When John heard in prison what the Messiah was doing, he sent word by his disciples  and said to him, “Are you the one who is to come, or are we to wait for another?”  Jesus answered them, “Go and tell John what you hear and see:  the blind receive their sight, the lame walk, the lepers are cleansed, the deaf hear, the dead are raised, and the poor have good news brought to them.  And blessed is anyone who takes no offense at me.”
 As they went away, Jesus began to speak to the crowds about John: “What did you go out into the wilderness to look at? A reed shaken by the wind?  What then did you go out to see? Someone dressed in soft robes? Look, those who wear soft robes are in royal palaces.  What then did you go out to see? A prophet? Yes, I tell you, and more than a prophet.  This is the one about whom it is written, ‘See, I am sending my messenger ahead of you, who will prepare your way before you.’
 Truly I tell you, among those born of women no one has arisen greater than John the Baptist; yet the least in the kingdom of heaven is greater than he.
The opening verse of this text says that John the Baptist was in prison. He found himself there after pointing out to King Herod that it was unlawful for him to have taken his brother’s wife for his own. Herod didn’t take kindly to having his public sins denounced publicly. John was simply doing what God had called him to do as a prophet—declaring the word of the Lord, and for that he found himself in prison. Such upheaval and trauma can often shake up one’s faith.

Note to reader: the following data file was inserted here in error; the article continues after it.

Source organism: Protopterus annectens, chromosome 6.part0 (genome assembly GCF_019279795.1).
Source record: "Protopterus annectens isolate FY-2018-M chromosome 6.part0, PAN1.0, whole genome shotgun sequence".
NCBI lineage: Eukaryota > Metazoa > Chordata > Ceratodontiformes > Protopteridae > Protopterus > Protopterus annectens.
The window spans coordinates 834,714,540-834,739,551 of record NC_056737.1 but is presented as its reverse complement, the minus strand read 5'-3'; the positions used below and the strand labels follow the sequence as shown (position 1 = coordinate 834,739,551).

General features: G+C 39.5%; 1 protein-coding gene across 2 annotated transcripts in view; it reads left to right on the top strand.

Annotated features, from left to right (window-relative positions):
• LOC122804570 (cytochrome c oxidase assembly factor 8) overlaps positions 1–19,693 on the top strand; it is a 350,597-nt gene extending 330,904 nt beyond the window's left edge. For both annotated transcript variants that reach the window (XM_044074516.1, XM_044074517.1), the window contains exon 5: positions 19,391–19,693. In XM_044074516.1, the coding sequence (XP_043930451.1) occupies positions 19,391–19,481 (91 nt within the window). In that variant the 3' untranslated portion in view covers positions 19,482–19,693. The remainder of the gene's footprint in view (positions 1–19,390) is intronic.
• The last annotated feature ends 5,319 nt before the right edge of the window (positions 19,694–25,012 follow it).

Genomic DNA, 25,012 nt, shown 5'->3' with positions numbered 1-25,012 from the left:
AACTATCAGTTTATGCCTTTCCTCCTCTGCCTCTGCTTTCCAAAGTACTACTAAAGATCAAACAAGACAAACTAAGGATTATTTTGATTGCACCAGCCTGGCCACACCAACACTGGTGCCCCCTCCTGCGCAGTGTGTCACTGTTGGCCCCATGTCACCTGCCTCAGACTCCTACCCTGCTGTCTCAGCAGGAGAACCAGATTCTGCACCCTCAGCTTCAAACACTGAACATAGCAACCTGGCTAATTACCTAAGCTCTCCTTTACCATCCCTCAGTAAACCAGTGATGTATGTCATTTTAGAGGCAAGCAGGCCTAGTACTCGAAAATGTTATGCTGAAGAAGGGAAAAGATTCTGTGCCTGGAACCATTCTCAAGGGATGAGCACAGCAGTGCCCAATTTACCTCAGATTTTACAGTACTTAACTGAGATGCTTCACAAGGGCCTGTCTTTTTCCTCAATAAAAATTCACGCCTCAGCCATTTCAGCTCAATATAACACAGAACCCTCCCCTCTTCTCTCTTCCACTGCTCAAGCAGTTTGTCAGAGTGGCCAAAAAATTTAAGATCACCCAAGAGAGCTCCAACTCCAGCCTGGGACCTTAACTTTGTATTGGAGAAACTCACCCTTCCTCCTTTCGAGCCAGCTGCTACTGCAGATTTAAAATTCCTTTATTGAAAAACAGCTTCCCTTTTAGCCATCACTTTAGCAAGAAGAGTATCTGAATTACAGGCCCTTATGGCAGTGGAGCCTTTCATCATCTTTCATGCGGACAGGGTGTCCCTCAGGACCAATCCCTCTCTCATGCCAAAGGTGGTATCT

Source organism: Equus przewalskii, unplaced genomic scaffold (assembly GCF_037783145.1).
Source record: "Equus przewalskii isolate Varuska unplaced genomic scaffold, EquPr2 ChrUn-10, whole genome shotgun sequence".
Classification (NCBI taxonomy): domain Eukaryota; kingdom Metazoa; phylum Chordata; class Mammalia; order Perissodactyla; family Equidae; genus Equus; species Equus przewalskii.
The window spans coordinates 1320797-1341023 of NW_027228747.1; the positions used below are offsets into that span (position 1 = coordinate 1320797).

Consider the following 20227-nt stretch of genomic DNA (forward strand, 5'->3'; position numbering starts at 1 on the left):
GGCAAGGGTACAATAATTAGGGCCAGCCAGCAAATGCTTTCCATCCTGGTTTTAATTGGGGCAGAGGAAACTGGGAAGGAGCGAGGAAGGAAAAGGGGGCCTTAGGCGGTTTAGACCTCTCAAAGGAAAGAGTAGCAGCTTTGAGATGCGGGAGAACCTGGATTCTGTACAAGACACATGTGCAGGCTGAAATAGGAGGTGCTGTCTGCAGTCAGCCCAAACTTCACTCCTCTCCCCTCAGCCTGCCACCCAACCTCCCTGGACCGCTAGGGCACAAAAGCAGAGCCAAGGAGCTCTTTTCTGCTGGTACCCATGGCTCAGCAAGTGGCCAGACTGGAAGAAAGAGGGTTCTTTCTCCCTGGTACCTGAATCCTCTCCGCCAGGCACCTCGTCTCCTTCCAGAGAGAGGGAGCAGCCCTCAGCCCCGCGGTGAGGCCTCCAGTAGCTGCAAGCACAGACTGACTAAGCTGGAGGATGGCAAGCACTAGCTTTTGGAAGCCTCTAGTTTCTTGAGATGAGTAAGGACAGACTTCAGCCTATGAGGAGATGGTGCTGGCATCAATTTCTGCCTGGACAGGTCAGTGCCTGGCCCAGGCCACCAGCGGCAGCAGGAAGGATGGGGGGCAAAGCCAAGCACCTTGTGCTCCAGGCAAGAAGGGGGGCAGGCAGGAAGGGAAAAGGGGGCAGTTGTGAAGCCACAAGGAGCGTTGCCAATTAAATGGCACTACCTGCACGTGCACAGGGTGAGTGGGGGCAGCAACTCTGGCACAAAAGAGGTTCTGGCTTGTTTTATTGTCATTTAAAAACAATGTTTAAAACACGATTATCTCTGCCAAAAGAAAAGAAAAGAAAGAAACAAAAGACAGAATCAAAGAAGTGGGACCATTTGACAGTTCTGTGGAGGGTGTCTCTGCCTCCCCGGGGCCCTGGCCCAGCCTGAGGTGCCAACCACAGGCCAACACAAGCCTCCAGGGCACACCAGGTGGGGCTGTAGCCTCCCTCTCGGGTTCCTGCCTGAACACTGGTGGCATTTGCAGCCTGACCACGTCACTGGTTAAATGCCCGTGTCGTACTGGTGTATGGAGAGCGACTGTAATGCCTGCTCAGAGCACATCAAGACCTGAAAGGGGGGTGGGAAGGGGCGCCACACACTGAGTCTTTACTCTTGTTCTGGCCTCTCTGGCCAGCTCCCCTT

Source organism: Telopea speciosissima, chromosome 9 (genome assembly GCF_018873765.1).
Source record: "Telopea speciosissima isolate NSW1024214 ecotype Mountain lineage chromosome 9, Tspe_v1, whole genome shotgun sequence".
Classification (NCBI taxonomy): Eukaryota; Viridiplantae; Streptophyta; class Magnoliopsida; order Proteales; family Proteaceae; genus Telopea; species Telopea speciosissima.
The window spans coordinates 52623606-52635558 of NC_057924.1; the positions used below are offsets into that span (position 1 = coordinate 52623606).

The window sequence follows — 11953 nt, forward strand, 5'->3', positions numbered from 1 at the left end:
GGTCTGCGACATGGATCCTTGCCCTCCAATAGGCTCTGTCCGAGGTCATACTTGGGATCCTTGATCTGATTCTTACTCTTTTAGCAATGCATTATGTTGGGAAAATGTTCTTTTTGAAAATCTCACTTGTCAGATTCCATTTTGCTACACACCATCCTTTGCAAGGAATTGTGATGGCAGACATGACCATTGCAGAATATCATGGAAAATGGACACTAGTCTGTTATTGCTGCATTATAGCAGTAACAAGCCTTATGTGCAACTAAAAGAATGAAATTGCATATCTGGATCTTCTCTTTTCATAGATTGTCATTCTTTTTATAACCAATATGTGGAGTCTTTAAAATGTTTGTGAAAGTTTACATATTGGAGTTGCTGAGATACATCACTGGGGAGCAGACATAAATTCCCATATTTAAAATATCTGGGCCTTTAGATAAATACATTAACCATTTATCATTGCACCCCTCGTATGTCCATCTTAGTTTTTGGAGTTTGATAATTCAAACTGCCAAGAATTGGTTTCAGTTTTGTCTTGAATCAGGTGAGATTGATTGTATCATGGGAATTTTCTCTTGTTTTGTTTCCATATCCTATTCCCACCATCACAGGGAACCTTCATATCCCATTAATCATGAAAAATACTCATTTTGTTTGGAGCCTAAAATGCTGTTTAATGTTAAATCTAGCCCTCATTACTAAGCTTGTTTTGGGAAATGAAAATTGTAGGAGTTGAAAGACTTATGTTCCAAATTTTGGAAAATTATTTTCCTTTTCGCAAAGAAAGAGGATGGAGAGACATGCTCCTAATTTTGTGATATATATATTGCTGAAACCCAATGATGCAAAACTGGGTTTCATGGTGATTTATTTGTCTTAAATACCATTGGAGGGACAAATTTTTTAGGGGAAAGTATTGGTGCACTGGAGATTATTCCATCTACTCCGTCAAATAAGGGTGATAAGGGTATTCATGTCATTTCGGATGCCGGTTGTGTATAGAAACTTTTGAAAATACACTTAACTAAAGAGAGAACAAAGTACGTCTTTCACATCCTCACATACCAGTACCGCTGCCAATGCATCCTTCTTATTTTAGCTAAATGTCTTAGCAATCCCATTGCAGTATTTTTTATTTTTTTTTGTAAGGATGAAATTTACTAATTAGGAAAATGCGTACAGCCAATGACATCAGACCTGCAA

So it shouldn’t be surprising that John sends his disciples to ask Jesus if he truly was the Messiah. It wasn’t that John was doubting, so much as he just wanted some assurance that God was still with him and active, even if things had turned bad for him.
Jesus doesn’t criticize or condemn John’s questions but graciously gives him the assurance he’s looking for. Yes, Jesus is the Messiah. Yes, John fulfilled his call and commission to prepare the way of the Lord.
We too can find ourselves in unexpected, and undesired circumstances, wondering if we somehow took a wrong turn. We find our faith shaken and questioning if it has been well placed. Jesus welcomes those questions, and is eager to give us assurance (as he did for John) that he is with us and continues to be at work in our lives and the world—even if it is in ways we didn’t anticipate and can’t quite fully understand at this time. But Jesus doesn’t expect us to have a perfect faith that never questions, doubts or wonders. Rather he welcomes a faith that brings those questions and doubts to him.